To apply for this seminar please fill out this application form and hand it in to the sercetary's office (HC8308) together with required documents (please note that we don't need any certificates from your school time). You can also drop your application folder in my mailbox that is situated next to the dean's office (in the 5th floor, section C of building H). Alternatively, you can send me an e-mail with all the required documents attached as PDFs.

Style Guide:

The students are advised to cater to this Style Guide when preparing their research papers.


1st session on 17.10.2014
2nd session on 31.10.2014
Interviewer Kit: Questionnaire & Observation Plan


For Example, in the past semester we have tested an effect of arbitrary coherence, which was found by Dan Ariely and reported in his book on irrational behavior of consumers "Predictably Irrational". According to Ariely, our willingness to pay may be influenced by the numbers that we see just before making a purchase decision.

So, we decided to replicate these findings. In our replication experiment, students were asked to write down the last two digits of their matriculation numbers. Immediately after that they were asked to indicate their willingness to pay for four products: a wireless mouse, a wireless keyboard, and two different kinds of good whiskey.

Just as Ariely predicted, the students with higher endings of their matriculation numbers were prepared to pay a significantly higher price for the same products. In fact, the difference of willingness to pay between the group of students with the lowest endings and the group with the highest endings was more than 100%. Moreover, just as Ariely predicted, although the willingness to pay for the products in our replication experiment was arbitrary, the relative prices for two pairs of related products (the two computer components and the two whiskeys) was very logical, i.e. coherent. Everyone was willing to pay more for the keyboard than for the mouse and also pay more for the 12 years old whiskey than for the 10 years old bottle.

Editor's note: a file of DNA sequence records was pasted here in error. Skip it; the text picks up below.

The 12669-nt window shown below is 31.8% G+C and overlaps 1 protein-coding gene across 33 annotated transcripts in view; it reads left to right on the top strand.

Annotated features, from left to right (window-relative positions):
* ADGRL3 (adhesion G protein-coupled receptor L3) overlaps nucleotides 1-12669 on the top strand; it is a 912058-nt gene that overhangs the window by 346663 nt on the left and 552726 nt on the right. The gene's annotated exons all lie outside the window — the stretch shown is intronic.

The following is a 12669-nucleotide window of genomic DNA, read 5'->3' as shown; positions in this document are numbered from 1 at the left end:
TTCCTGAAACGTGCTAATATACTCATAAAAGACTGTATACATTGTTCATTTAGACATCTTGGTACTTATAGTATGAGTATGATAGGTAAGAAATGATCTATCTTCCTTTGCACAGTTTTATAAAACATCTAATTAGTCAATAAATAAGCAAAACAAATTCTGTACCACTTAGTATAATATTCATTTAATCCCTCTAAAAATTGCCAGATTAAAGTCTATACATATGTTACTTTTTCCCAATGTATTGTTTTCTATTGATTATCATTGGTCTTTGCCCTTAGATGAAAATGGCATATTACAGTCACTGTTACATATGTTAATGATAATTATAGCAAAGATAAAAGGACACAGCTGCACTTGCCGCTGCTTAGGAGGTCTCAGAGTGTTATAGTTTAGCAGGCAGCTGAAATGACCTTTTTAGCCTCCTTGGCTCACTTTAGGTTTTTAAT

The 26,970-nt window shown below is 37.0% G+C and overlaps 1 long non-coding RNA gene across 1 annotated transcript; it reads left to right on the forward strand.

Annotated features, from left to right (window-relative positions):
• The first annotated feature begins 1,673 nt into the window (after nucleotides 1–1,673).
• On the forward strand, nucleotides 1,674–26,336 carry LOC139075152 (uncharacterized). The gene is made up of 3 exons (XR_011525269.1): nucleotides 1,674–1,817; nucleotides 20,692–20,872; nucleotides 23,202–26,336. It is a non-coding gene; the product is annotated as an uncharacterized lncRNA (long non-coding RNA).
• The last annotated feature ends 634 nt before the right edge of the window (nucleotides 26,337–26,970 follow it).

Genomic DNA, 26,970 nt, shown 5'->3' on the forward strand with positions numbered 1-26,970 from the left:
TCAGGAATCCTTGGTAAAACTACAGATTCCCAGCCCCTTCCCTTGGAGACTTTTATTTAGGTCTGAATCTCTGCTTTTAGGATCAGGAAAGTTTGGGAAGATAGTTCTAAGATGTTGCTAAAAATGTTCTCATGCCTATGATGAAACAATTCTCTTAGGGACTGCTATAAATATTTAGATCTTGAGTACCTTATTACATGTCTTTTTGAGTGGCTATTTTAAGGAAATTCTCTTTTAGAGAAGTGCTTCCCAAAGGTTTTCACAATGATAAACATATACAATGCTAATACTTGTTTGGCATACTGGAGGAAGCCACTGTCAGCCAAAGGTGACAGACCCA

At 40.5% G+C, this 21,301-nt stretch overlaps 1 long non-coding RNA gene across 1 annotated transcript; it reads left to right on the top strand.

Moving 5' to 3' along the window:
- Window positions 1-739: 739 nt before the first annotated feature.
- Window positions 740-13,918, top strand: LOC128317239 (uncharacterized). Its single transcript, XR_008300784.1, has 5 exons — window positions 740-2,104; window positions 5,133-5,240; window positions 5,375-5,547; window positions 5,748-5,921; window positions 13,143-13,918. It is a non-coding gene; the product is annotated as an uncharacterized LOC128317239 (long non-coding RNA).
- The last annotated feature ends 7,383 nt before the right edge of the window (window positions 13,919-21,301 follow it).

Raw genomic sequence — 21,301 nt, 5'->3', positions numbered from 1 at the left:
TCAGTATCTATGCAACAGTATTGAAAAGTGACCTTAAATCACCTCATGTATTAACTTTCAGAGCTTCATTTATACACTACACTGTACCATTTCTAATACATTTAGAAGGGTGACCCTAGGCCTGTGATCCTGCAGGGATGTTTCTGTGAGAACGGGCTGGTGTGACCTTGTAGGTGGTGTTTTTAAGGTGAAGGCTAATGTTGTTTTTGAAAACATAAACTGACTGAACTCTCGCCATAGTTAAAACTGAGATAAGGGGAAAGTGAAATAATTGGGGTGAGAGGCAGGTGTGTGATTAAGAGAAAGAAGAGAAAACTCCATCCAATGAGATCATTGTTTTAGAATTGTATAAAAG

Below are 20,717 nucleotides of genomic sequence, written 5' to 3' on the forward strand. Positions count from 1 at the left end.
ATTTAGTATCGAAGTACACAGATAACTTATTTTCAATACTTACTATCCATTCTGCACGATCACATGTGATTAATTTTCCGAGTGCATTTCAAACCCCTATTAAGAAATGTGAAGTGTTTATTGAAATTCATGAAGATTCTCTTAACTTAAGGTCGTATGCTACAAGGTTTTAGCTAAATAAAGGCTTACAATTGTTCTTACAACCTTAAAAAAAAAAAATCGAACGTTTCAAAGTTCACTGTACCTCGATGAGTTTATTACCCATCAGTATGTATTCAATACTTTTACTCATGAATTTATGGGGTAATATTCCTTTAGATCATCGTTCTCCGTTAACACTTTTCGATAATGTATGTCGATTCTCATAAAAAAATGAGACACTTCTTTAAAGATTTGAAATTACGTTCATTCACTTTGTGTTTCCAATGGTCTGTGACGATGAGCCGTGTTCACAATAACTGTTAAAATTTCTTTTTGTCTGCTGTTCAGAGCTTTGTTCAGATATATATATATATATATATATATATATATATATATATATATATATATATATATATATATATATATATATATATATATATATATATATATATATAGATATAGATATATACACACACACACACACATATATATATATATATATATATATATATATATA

In this, we successfully replicated the effect known as arbitrary coherence. “Initial prices are largely arbitrary and can be influenced by responses to random questions; but once those prices are established in our minds, they shape not only what we are willing to pay for an item, but also how much we are willing to pay for related products (this makes them coherent).”

Here's how we’ve conducted our experiment:


Q: Will the seminar be provided in English or in German?
A: The primary seminar language will be German.

Q: Then why the seminar description is in English?
A: Marketing is a very international science. Consequently, most of the research papers in marketing are published in English-speaking academic journals. That is, in the course of the seminar, students will have to research through a vast amount of English-speaking literature. To be able to do this, students need to have a reasonably good command of English (at least reading).

Q: Do we have to write our final report in English?
A: Although desirable, students will not have to write their research paper in English and can accomplish their writing in German. However, research papers written in English will be provided a chance to be published in a leading international academic journal and possibly get acknowledged by the scientific community. It is a good chance to improve one’s CV, isn’t it? ;)

Social Media:

Use this facebook group to discuss relevant issues and share interesting facts with your fellow students and professors:
Replication Corner @Facebook